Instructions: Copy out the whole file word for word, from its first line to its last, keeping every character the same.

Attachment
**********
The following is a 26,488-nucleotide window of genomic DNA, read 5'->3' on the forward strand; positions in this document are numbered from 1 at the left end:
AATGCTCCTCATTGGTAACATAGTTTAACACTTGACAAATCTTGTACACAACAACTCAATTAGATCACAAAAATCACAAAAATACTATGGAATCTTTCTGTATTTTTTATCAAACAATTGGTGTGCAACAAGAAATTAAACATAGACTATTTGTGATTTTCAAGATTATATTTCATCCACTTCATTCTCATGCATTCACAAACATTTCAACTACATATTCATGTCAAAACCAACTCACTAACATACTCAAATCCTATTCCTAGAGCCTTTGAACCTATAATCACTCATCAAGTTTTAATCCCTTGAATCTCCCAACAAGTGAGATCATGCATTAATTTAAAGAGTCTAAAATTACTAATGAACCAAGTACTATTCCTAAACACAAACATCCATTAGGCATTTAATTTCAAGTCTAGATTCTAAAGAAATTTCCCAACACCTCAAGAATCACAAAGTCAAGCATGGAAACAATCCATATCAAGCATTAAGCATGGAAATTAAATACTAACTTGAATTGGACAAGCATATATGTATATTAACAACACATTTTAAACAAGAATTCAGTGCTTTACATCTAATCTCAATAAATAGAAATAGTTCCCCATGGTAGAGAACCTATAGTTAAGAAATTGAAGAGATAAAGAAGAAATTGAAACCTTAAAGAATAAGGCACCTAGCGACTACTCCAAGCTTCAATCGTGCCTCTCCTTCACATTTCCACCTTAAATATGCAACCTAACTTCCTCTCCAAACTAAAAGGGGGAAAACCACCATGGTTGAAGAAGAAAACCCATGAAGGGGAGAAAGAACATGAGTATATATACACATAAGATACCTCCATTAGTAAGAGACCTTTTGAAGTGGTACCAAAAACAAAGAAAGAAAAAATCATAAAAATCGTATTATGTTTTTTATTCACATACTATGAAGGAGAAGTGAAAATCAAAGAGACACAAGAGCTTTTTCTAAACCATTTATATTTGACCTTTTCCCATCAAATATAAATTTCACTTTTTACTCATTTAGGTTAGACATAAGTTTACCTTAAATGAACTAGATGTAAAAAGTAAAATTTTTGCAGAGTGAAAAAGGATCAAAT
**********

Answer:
The following is a 26,488-nucleotide window of genomic DNA, read 5'->3' on the forward strand; positions in this document are numbered from 1 at the left end:
AATGCTCCTCATTGGTAACATAGTTTAACACTTGACAAATCTTGTACACAACAACTCAATTAGATCACAAAAATCACAAAAATACTATGGAATCTTTCTGTATTTTTTATCAAACAATTGGTGTGCAACAAGAAATTAAACATAGACTATTTGTGATTTTCAAGATTATATTTCATCCACTTCATTCTCATGCATTCACAAACATTTCAACTACATATTCATGTCAAAACCAACTCACTAACATACTCAAATCCTATTCCTAGAGCCTTTGAACCTATAATCACTCATCAAGTTTTAATCCCTTGAATCTCCCAACAAGTGAGATCATGCATTAATTTAAAGAGTCTAAAATTACTAATGAACCAAGTACTATTCCTAAACACAAACATCCATTAGGCATTTAATTTCAAGTCTAGATTCTAAAGAAATTTCCCAACACCTCAAGAATCACAAAGTCAAGCATGGAAACAATCCATATCAAGCATTAAGCATGGAAATTAAATACTAACTTGAATTGGACAAGCATATATGTATATTAACAACACATTTTAAACAAGAATTCAGTGCTTTACATCTAATCTCAATAAATAGAAATAGTTCCCCATGGTAGAGAACCTATAGTTAAGAAATTGAAGAGATAAAGAAGAAATTGAAACCTTAAAGAATAAGGCACCTAGCGACTACTCCAAGCTTCAATCGTGCCTCTCCTTCACATTTCCACCTTAAATATGCAACCTAACTTCCTCTCCAAACTAAAAGGGGGAAAACCACCATGGTTGAAGAAGAAAACCCATGAAGGGGAGAAAGAACATGAGTATATATACACATAAGATACCTCCATTAGTAAGAGACCTTTTGAAGTGGTACCAAAAACAAAGAAAGAAAAAATCATAAAAATCGTATTATGTTTTTTATTCACATACTATGAAGGAGAAGTGAAAATCAAAGAGACACAAGAGCTTTTTCTAAACCATTTATATTTGACCTTTTCCCATCAAATATAAATTTCACTTTTTACTCATTTAGGTTAGACATAAGTTTACCTTAAATGAACTAGATGTAAAAAGTAAAATTTTTGCAGAGTGAAAAAGGATCAAAT